Forecasting world famines has become a favorite pastime for some: from the Reverend Thomas Malthus 200 years ago and more recently Paul Ehrlich to the Club of Rome and the Paddock brothers in the 1970s—and of course, to Lester Brown, about once every decade. The latest catastrophic forecast comes to us from climate alarmists who focus on a world food crisis, supposedly as a consequence of global warming (GW). While there may well arise problems about world food, it is more than likely that a global warming—if it does take place—will increase food production rather than lower it. So rest easy: another crisis averted.

The main cause cited for a decrease is loss of soil moisture; but it should be obvious that any increase in global temperature will also increase evaporation from the oceans and therefore the total amount of global precipitation. GW is a perfect recipe for creating more fresh water, which according to the alarmists is badly needed. Of course, we cannot be sure where this precipitation will come down—but neither can the alarmists. Sadly, our climate models are inadequate to handle regional problems—and particularly bad when it comes to predicting precipitation.

Another reason for increased food production stems from the warmer temperatures themselves. Again, according to climate models, an increase in average global temperature points toward only a slight increase in the tropical zone—with the major increases in higher latitudes, where climates tend to be more severe. (That of course is a common problem when one deals with ‘averages.’) So it may turn out that Canada and Siberia will see increases in crop production because of longer growing seasons, warmer growing temperatures, and fewer frosts—but there will be little change at lower latitudes.

The final reason for improvements in agriculture stems of course from the increase in atmospheric carbon dioxide—irrespective of its putative effects on climate. Carbon dioxide will continue to increase because of the burning of fossil fuels to create energy. The rate of future increase is not known with any degree of certainty; it depends on population growth, changes in economic activity, technology, and other factors.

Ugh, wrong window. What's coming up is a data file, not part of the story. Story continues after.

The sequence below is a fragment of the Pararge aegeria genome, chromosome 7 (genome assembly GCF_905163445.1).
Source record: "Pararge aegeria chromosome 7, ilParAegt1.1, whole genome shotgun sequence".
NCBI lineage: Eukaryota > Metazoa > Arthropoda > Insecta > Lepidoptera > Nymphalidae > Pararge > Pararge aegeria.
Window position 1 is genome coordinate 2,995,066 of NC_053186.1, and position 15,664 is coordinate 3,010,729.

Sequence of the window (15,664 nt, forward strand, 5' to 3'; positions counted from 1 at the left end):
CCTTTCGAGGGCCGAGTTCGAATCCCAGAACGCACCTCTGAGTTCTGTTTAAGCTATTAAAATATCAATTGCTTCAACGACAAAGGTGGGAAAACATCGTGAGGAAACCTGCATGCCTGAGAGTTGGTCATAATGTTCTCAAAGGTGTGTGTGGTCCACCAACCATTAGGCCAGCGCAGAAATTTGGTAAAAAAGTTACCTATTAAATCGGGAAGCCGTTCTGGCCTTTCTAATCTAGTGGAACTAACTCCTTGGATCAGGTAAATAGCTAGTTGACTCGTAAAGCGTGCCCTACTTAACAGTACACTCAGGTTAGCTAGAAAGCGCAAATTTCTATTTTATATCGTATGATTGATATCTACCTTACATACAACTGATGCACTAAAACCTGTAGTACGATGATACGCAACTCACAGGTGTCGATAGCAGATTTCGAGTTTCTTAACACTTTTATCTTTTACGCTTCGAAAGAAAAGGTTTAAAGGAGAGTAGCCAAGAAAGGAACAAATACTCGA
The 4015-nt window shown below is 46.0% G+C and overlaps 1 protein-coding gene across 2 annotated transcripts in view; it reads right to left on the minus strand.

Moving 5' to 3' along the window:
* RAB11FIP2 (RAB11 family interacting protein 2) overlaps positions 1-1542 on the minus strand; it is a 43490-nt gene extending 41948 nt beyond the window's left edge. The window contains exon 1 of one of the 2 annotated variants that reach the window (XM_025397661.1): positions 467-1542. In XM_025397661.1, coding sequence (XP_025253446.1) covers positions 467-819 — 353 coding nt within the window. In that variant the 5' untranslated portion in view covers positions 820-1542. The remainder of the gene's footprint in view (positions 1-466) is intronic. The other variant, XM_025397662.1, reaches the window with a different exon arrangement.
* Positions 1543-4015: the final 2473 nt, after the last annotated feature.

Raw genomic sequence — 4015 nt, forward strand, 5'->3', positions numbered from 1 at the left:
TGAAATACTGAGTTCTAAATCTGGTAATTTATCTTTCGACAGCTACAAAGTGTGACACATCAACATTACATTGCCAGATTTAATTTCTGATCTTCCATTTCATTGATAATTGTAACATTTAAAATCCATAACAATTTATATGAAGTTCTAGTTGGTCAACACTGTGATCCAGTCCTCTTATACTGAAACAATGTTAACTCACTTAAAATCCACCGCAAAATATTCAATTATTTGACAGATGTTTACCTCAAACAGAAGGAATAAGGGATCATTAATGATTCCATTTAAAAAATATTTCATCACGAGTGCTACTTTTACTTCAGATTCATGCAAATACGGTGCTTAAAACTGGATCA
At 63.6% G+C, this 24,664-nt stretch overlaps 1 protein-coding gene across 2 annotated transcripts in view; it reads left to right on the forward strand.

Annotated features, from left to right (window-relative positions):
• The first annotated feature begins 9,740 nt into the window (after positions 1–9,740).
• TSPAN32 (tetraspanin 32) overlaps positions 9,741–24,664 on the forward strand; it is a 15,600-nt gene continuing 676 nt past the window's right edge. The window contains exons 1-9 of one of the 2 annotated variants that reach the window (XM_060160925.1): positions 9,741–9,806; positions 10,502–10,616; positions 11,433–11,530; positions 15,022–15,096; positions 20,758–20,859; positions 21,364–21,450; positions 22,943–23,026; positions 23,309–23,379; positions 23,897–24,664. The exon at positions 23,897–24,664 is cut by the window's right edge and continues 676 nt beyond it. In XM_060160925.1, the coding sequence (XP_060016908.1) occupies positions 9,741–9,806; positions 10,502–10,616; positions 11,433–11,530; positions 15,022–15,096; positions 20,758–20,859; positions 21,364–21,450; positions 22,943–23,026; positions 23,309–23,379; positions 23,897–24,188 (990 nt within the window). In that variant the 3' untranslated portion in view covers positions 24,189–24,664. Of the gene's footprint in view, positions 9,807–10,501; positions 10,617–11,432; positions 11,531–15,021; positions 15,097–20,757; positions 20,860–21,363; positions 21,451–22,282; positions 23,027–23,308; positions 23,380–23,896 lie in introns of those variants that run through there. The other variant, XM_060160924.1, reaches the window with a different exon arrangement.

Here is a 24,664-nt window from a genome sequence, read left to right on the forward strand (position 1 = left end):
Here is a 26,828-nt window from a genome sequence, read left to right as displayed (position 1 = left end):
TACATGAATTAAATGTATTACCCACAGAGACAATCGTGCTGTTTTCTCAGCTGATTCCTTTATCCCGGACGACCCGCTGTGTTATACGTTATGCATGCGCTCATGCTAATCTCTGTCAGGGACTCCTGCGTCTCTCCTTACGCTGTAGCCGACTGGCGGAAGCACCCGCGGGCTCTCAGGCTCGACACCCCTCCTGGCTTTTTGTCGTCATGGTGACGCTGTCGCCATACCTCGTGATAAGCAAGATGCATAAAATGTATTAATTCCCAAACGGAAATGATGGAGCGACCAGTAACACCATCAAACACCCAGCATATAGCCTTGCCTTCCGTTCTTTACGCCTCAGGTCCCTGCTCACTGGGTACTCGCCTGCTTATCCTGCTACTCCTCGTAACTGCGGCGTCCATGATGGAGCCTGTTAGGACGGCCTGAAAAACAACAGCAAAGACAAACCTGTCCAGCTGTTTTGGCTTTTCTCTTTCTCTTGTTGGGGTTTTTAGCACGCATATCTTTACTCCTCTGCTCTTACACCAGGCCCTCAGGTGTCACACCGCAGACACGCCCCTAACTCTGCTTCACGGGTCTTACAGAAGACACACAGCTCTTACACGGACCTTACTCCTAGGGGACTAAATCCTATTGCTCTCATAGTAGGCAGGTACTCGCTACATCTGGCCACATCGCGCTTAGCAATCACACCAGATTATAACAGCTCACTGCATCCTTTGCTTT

But C02 is plant food and a natural fertilizer. Countless experiments conducted by agriculturalists in different nations have established that increased C02 levels not only speed up plant growth, of crops and forests, but enable plants to do better under stressed conditions of drought, pollution, and attacks by insects and fungi.

Economists tell us that the problem of world hunger has to do mostly with the distribution of food resources rather than the total amount of production. Ultimately, it becomes a problem of having money to buy the food that is needed and having money to establish the transportation systems necessary to bring food from farms into the urban areas that people have moved to and will be moving to in the future.

Economics also tells us that there is a considerable cushion: consumption of meat. As grain prices rise because of scarcity, so will the price of grain-fed animals. But a higher price of meat will dampen the expected growing demand and so release more grain for direct human consumption.

But aside from these economic factors, the total amount of food available to hungry people can also be increased by better protection of the resource itself. Genetic Modification (GM) is developing food varieties that are resistant to water shortages and resistant to pests; but some nations are still resisting even while their people go hungry. (Kenya has fortunately just dropped its ban against GM crops.) In the meantime, the judicious application of chemical pesticides can help in preserving the food resource. Of great importance also is the use of fumigants, like methyl bromide, to protect grains against vermin and fungus. Improper storage and spoilage in shipping imposes huge losses and creates economic inefficiencies.

The world has done quite well in avoiding the anticipated Malthusian catastrophe for the past 200 years—as population increased manifold—from about one to more than six billion. All indications are that population growth is slowing down and that levels will peak well below ten billion within the next few decades. There is every reason therefore to view the world food problem with optimism.